Nolan Eby didn't go to college — and he likes it that way. Eby is an apprentice at the Carpenters Training Institute outside Omaha, Nebraska, and is one of a growing number of Americans who have decided to skip college in favor of high-paying apprenticeship opportunities.
"I didn't want to go to a four-year and take a loan out," Eby said.
Instead of college, Eby chose an apprenticeship program sponsored by his local carpenters' union.
Instead of going into debt to get a degree, Eby is only learning things applicable to his career goal of becoming a construction manager.
The biggest bonus? He gets health care and a paycheck while he learns. Learning is mostly done while out on a job site.
"I make $25 an hour right now," Eby said.
Expanding apprenticeships nationwide is increasingly becoming an area of bipartisanship agreement among Democrats and Republicans, with more and more lawmakers recognizing that a college degree may not be the best choice for everyone.
In Pennsylvania, Utah and Maryland, college degree requirements have been dropped for most state government jobs.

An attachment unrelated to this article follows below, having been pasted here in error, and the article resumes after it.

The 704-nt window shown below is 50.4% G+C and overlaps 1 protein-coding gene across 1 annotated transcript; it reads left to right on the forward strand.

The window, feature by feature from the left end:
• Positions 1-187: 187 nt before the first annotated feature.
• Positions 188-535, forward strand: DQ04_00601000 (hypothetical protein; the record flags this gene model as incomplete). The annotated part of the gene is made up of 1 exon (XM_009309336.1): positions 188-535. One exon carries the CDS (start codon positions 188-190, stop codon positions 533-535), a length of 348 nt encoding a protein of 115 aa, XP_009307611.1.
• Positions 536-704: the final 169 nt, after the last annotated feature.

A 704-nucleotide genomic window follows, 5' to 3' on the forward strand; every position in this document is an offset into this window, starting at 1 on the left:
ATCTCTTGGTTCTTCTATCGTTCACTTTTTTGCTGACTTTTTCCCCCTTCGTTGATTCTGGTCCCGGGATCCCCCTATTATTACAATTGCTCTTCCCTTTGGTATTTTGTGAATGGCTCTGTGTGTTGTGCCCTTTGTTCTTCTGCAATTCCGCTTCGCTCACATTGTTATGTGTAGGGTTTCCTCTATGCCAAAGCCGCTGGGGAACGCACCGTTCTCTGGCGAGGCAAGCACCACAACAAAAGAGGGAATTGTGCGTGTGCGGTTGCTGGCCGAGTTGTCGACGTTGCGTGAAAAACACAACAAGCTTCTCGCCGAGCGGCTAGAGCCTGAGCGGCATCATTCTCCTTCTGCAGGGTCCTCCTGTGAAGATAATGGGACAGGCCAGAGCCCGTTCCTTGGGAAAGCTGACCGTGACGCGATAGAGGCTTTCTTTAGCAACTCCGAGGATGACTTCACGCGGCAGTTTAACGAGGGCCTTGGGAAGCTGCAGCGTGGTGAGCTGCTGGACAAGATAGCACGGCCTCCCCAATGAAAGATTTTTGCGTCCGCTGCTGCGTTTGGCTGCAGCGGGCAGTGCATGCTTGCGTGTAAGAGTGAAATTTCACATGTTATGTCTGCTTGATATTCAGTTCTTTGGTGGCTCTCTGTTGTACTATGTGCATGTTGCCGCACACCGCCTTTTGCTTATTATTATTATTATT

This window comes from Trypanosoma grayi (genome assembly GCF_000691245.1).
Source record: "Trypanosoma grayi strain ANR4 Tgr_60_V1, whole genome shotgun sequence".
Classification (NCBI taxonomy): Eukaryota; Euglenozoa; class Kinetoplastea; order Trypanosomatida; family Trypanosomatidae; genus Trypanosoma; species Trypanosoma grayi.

In Pennsylvania, for instance, 65,000 state positions are now open to people based on their ability and work experience. A college degree is no longer needed.
"I do see a change," said Brittini Kircher, the training director at the Carpenter's Training Institute.
Kircher says her program focuses on blue-collar jobs like carpentry and millwrights, but, thanks to virtual reality, other apprenticeship opportunities are emerging in fields like education and health care.
"They are given careers with high wages and no debt," Kircher said.
On Capitol Hill, expanding apprenticeship opportunities and funding is gaining bipartisan traction, which is rare for a divided Congress.
Kircher said she would like to see apprenticeships funded in similar ways the government funds colleges.
For instance, her program is exclusively paid for by the local union, which means there are limited resources for anything else.
Even getting food or money for a graduation ceremony can be a challenge.
"It's hard to self-fund all of this," Kircher said.